Karen Stohr
Georgetown University
In this paper, I argue that within Kantianism, widespread indifference of the global rich to the suffering of the global poor should be understood as resulting at least partly from vice. Kant had much more to say about vice than is often recognized, and it forms a crucial part of his moral anthropology. Kantians should thus attend to the ways in which vice functions as a practical obstacle to fulfilling duties of beneficence. In vice-fueled indifference, inclinations associated with self-love and self-conceit work their way into our wills, interfering with our moral commitments by impeding our ability to recognize moral requirements and our motivation to act on them. Vice distorts our reasoning in ways that promote self-deception and rationalization about the extent to which we are fulfilling moral demands. Kantian vice also has social dimensions. I argue that widespread indifference exacerbates our individual vices through social norms and practices that legitimize ignoring the needs of others. I conclude by offering some potential remedies to indifference within the Kantian framework.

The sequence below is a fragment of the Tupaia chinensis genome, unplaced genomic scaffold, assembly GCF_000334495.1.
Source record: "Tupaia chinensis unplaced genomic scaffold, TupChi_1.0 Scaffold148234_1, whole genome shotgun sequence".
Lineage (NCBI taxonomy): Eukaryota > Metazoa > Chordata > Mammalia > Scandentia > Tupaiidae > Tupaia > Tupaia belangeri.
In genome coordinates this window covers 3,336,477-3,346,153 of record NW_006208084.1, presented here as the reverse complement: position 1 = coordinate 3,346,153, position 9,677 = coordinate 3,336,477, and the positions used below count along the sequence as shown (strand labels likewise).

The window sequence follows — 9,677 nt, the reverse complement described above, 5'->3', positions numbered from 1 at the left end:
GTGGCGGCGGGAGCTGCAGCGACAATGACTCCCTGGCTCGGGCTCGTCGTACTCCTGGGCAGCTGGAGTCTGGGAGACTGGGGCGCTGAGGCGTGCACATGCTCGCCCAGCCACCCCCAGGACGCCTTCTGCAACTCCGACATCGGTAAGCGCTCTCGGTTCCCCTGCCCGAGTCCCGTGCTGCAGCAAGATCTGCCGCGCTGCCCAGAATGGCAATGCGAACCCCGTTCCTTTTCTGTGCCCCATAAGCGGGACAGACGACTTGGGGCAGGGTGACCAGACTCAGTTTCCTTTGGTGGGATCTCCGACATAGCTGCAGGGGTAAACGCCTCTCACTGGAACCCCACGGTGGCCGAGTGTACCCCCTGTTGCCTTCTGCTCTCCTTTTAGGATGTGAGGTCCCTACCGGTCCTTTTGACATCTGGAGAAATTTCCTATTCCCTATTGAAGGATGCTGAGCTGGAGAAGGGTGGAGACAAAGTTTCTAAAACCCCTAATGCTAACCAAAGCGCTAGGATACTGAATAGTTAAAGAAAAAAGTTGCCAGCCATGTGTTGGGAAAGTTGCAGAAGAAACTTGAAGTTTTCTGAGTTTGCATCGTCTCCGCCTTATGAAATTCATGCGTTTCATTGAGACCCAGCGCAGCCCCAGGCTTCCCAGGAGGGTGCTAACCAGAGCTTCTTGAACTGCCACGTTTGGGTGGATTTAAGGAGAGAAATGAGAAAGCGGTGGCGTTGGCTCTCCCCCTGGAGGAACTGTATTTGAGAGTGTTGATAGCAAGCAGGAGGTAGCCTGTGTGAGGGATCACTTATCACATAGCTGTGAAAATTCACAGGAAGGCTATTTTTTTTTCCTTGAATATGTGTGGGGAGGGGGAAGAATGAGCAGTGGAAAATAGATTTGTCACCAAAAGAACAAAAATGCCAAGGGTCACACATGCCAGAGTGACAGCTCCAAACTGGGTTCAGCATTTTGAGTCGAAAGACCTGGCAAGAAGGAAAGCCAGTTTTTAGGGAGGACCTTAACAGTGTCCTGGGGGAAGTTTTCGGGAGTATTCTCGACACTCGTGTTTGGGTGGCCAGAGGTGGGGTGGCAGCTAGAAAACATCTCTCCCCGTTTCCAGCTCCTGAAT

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DOI 10.1007/s10677-021-10255-8
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